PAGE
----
By Colleen O'Neill
Chicago's The Warmth is an electronic-indie duo made up of Paul Foreman and Carl Saff, two names that might already be familiar to fans of the city's indie music scene. When the two aren't making music together, Foreman can be heard in Soft Speaker and Carl Saff is busy helping other musicians hone their work running Saff Mastering. As a unit they recently released a new LP, Vulture, and Foreman took some time out to tell WCR more about the record and The Warmth in general:
PF: It just took longer because our schedules became busier. When we started on the first one I wasn’t in a full time rock band, and then when we started this record, I definitely was. Plus, Carl’s mastering business took off - he has been super busy with that, so that’s really the only reason.
How did you and Carl meet?
He mastered the first album I did as The Warmth, which was really just a solo album that I did with some friends in Indianapolis. A friend of mine recommended him because he was starting to do mastering. I randomly sent him an e-mail and asked him if he wanted to remix one of the songs, because I knew that he had done some electronic sorts of projects. He was in this band called Emperor Penguin, and I just knew that was something he would be able to do, and it worked out really great. We kept working together 'til we had an album’s worth of stuff, and we’ve just never stopped.
How does Vulture differ from Fox & Weathervane?
I think that the songs are more concise. I think that this time around, because I was there the whole time, I was able to talk to Carl about what my initial ideas for the songs were. A lot of the songs on the last record were really long, and that was something that I wanted to tighten up a little bit. In the past I would give him a three-minute song and it would come back eight minutes. I think the new album is stronger than Fox & Weathervane.
Talk a little bit about The Warmth’s recording process.
I put together around eight tracks, and then I transfer that to Carl’s computer and we go from there. So the basic structures are always kind of my ideas, and then he is the mastermind behind all the rhythm tracks - he adds synthesizers, sometimes guitar, and other bits and bobs. But for the album before this one, we worked separately a lot. I would do my bit and then I would send it to him, and then he would just work on that on his own, send me mixes and we would exchange ideas. But he’s become so busy now that really the only way we can get anything done is if I go to his house and we sit together and work on it. So it’s been a little different. I really like that, just being able to collaborate.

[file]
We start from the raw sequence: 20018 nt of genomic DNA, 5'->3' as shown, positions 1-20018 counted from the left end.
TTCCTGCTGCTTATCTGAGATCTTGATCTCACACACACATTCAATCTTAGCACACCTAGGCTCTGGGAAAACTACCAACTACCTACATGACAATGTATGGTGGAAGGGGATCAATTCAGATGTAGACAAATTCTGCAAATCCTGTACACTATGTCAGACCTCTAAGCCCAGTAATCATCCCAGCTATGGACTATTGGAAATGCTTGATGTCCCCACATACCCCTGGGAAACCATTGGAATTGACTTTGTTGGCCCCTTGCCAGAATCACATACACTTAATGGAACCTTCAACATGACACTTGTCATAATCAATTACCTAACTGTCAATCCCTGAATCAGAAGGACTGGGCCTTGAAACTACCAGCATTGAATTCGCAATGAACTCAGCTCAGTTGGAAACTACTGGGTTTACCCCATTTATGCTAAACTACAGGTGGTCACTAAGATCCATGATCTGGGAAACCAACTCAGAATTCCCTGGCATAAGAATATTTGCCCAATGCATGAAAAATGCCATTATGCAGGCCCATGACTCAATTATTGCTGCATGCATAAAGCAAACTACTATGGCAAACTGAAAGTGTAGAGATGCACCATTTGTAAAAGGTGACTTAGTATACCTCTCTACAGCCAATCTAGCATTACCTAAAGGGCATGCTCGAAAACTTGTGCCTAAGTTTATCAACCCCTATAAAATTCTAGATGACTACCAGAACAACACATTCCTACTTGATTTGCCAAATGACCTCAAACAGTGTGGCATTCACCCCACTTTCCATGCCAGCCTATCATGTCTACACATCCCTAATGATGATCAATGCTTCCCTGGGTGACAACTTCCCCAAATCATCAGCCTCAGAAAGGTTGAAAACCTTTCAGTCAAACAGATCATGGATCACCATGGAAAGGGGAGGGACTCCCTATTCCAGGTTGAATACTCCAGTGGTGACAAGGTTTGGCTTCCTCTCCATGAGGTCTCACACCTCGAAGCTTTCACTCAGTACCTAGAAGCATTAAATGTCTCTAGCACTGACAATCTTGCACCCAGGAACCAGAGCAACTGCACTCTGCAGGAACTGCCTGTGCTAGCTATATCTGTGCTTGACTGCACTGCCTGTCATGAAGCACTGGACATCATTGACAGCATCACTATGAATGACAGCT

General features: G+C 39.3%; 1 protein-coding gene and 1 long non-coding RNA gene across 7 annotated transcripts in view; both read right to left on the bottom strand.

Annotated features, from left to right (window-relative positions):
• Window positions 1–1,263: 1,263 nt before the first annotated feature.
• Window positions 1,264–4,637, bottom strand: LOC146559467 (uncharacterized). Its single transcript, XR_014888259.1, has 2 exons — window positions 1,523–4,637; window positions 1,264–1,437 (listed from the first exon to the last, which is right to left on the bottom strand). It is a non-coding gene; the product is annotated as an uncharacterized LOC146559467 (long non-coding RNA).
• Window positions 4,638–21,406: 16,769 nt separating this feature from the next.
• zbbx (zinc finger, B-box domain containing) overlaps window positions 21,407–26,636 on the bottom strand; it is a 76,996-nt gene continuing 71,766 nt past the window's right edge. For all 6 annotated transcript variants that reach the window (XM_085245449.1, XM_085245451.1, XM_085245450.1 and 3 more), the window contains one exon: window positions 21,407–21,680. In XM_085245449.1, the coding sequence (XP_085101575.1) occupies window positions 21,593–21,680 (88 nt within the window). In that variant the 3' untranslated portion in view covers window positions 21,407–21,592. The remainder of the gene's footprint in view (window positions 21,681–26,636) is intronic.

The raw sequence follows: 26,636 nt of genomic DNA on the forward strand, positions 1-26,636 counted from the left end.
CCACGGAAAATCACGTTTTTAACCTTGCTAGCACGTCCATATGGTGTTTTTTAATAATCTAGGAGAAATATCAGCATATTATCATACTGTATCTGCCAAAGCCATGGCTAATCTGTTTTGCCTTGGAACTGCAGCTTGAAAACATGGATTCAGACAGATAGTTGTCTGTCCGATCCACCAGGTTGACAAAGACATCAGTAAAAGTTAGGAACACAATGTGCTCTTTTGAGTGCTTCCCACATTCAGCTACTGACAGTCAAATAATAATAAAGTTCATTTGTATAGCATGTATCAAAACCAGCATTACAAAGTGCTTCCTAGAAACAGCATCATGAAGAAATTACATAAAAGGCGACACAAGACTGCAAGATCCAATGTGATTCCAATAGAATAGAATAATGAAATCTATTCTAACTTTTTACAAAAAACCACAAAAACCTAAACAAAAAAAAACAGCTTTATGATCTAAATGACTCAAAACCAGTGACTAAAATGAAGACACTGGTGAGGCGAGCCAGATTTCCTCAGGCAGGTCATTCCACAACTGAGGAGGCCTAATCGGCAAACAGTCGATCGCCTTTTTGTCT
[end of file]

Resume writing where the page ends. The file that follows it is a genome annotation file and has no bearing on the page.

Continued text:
What are the strengths that each of you bring to the table?
Well, I’ve kind of come to the realization that I don’t really like working on music on a computer, and Carl is like a wizard at that. That’s his main strength, and he’s really good with synthesizers too. I do a lot of that stuff at home, so all the synth tracks are sort of half me, half him, but I think the rhythm tracks, bass and drums, and some of the synths are his primary focus.
So what songs are you particularly proud of on Vulture?
I like "Harvester’s Hand” a lot, I think people seem to like that one. I was really happy with the arrangement on that one. When I gave it to Carl it was sort of this really basic, simple song, and I was actually thinking maybe we could just make this acoustic guitar and vocals, and add some reverb to the vocal, make the acoustics sound good, and keep it really minimal, but that’s not really what we do so we went with the route that we went and I really like the way it came out. I don’t think there is any electric guitar on that song and that’s sort of a rarity for us. The last song on the album, “Denny’s Last Dream,” I worked really hard on - there were a lot of vocal harmonies and it starts off with the chorus, which is something I find is not easy to get to work right. That song I was really happy with. I did a lot of the basic tracking at home on that one. Somebody told me today that the album sounds like The Doors, which kind of freaked me out.
With your busy schedules, what inspired you to keep working on this project?
I just have too many songs really, I write too much to use those songs with the other band that I’m in. I like to write, so it’s sort of a habit that you get into - when you finish a song, you just immediately move on to the next one. I don’t like to not have a song in progress, it makes me uncomfortable. I guess because there’s that fear that one day you’ll be like, “I can’t write another song, I don’t have anything new.” I haven’t run into that.